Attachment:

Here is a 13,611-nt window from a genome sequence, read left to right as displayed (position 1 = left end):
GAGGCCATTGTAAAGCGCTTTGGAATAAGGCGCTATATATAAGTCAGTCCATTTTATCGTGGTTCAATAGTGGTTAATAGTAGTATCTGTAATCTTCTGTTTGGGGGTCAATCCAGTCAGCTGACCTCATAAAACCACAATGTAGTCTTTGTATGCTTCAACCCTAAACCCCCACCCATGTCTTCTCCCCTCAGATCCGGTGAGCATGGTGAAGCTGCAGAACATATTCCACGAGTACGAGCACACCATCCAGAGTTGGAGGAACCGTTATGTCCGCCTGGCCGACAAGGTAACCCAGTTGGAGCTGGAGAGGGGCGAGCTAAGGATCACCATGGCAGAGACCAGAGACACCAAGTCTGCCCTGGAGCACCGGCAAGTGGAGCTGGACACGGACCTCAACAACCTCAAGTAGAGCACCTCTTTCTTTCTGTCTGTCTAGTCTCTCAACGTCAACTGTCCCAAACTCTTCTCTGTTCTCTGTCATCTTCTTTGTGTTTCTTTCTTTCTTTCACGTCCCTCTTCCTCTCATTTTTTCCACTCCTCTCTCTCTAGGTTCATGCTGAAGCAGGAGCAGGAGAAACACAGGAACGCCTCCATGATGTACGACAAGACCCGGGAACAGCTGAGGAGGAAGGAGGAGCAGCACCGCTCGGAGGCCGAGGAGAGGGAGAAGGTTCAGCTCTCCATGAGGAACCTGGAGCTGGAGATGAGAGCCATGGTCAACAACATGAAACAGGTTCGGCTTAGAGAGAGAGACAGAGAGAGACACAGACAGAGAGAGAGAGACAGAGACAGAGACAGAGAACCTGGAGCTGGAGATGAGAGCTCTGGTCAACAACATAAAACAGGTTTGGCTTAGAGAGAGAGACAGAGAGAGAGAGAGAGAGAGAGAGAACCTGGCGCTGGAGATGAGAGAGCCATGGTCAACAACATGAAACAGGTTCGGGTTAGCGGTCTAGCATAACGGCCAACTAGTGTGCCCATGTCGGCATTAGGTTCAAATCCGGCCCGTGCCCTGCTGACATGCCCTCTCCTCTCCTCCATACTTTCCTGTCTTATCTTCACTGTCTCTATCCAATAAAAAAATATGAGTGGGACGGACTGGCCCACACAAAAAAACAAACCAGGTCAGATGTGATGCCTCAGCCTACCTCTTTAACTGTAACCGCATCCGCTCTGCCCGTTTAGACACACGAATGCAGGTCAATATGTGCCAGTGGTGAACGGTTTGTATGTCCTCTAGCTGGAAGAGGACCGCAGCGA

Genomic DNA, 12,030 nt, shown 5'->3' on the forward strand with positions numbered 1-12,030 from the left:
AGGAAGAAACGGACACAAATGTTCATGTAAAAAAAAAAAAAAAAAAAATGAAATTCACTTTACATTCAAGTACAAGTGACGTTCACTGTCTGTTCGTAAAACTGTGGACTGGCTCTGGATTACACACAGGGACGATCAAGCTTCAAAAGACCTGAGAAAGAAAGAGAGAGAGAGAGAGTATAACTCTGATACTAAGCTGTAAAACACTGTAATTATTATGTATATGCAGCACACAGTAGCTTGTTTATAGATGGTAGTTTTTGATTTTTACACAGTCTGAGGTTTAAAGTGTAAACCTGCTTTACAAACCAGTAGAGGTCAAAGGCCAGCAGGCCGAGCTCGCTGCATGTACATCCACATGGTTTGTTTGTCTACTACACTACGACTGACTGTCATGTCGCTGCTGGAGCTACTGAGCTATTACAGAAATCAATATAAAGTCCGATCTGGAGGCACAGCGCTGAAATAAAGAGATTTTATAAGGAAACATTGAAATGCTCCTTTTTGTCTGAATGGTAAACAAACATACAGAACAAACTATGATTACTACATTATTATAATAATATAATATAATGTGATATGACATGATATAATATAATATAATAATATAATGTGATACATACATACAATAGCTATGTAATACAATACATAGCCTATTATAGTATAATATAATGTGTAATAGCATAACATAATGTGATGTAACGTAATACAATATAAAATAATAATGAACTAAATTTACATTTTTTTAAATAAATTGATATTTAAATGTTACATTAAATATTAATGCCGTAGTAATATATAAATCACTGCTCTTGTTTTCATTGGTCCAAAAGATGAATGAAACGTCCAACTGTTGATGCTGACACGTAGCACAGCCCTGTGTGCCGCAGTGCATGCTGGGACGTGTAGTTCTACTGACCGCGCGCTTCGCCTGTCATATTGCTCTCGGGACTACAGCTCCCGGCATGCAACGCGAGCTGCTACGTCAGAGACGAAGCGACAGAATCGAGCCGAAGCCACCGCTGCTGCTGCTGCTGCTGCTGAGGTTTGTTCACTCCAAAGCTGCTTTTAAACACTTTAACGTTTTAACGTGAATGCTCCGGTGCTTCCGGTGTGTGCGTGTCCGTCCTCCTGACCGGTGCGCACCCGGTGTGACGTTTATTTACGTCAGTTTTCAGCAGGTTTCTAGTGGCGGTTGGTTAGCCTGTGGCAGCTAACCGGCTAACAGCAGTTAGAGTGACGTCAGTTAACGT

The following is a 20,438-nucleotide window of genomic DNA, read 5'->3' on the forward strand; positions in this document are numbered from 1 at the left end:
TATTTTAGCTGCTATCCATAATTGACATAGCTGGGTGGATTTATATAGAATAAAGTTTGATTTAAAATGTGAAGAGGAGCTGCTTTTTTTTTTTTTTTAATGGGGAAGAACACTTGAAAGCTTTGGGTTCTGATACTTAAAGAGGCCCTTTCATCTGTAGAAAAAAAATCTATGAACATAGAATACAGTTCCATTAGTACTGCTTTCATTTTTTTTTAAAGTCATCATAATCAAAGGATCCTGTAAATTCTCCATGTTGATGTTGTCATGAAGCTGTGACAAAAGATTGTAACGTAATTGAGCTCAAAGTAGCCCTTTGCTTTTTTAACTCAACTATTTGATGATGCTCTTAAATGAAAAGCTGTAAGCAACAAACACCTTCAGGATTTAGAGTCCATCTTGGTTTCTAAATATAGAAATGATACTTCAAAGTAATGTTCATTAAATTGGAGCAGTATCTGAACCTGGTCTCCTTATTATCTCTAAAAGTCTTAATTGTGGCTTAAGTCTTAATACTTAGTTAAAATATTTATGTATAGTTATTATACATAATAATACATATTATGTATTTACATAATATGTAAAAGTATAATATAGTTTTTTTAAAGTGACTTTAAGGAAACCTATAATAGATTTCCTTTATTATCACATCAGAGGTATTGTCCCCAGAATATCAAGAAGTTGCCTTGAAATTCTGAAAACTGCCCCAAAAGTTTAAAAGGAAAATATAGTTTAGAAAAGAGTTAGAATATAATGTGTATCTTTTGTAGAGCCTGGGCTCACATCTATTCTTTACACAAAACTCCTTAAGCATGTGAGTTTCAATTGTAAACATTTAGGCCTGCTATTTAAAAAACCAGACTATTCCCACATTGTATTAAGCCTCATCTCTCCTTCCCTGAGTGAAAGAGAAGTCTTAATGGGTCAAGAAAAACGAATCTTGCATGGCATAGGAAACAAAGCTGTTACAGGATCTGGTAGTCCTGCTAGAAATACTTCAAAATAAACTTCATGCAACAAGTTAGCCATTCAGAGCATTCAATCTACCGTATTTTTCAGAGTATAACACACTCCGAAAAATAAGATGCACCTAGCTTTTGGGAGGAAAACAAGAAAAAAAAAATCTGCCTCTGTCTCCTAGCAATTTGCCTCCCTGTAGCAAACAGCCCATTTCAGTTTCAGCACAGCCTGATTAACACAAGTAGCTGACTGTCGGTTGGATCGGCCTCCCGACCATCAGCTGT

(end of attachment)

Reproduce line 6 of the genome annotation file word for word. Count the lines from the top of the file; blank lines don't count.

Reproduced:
TATTTTAGCTGCTATCCATAATTGACATAGCTGGGTGGATTTATATAGAATAAAGTTTGATTTAAAATGTGAAGAGGAGCTGCTTTTTTTTTTTTTTTAATGGGGAAGAACACTTGAAAGCTTTGGGTTCTGATACTTAAAGAGGCCCTTTCATCTGTAGAAAAAAAATCTATGAACATAGAATACAGTTCCATTAGTACTGCTTTCATTTTTTTTTAAAGTCATCATAATCAAAGGATCCTGTAAATTCTCCATGTTGATGTTGTCATGAAGCTGTGACAAAAGATTGTAACGTAATTGAGCTCAAAGTAGCCCTTTGCTTTTTTAACTCAACTATTTGATGATGCTCTTAAATGAAAAGCTGTAAGCAACAAACACCTTCAGGATTTAGAGTCCATCTTGGTTTCTAAATATAGAAATGATACTTCAAAGTAATGTTCATTAAATTGGAGCAGTATCTGAACCTGGTCTCCTTATTATCTCTAAAAGTCTTAATTGTGGCTTAAGTCTTAATACTTAGTTAAAATATTTATGTATAGTTATTATACATAATAATACATATTATGTATTTACATAATATGTAAAAGTATAATATAGTTTTTTTAAAGTGACTTTAAGGAAACCTATAATAGATTTCCTTTATTATCACATCAGAGGTATTGTCCCCAGAATATCAAGAAGTTGCCTTGAAATTCTGAAAACTGCCCCAAAAGTTTAAAAGGAAAATATAGTTTAGAAAAGAGTTAGAATATAATGTGTATCTTTTGTAGAGCCTGGGCTCACATCTATTCTTTACACAAAACTCCTTAAGCATGTGAGTTTCAATTGTAAACATTTAGGCCTGCTATTTAAAAAACCAGACTATTCCCACATTGTATTAAGCCTCATCTCTCCTTCCCTGAGTGAAAGAGAAGTCTTAATGGGTCAAGAAAAACGAATCTTGCATGGCATAGGAAACAAAGCTGTTACAGGATCTGGTAGTCCTGCTAGAAATACTTCAAAATAAACTTCATGCAACAAGTTAGCCATTCAGAGCATTCAATCTACCGTATTTTTCAGAGTATAACACACTCCGAAAAATAAGATGCACCTAGCTTTTGGGAGGAAAACAAGAAAAAAAAAATCTGCCTCTGTCTCCTAGCAATTTGCCTCCCTGTAGCAAACAGCCCATTTCAGTTTCAGCACAGCCTGATTAACACAAGTAGCTGACTGTCGGTTGGATCGGCCTCCCGACCATCAGCTGT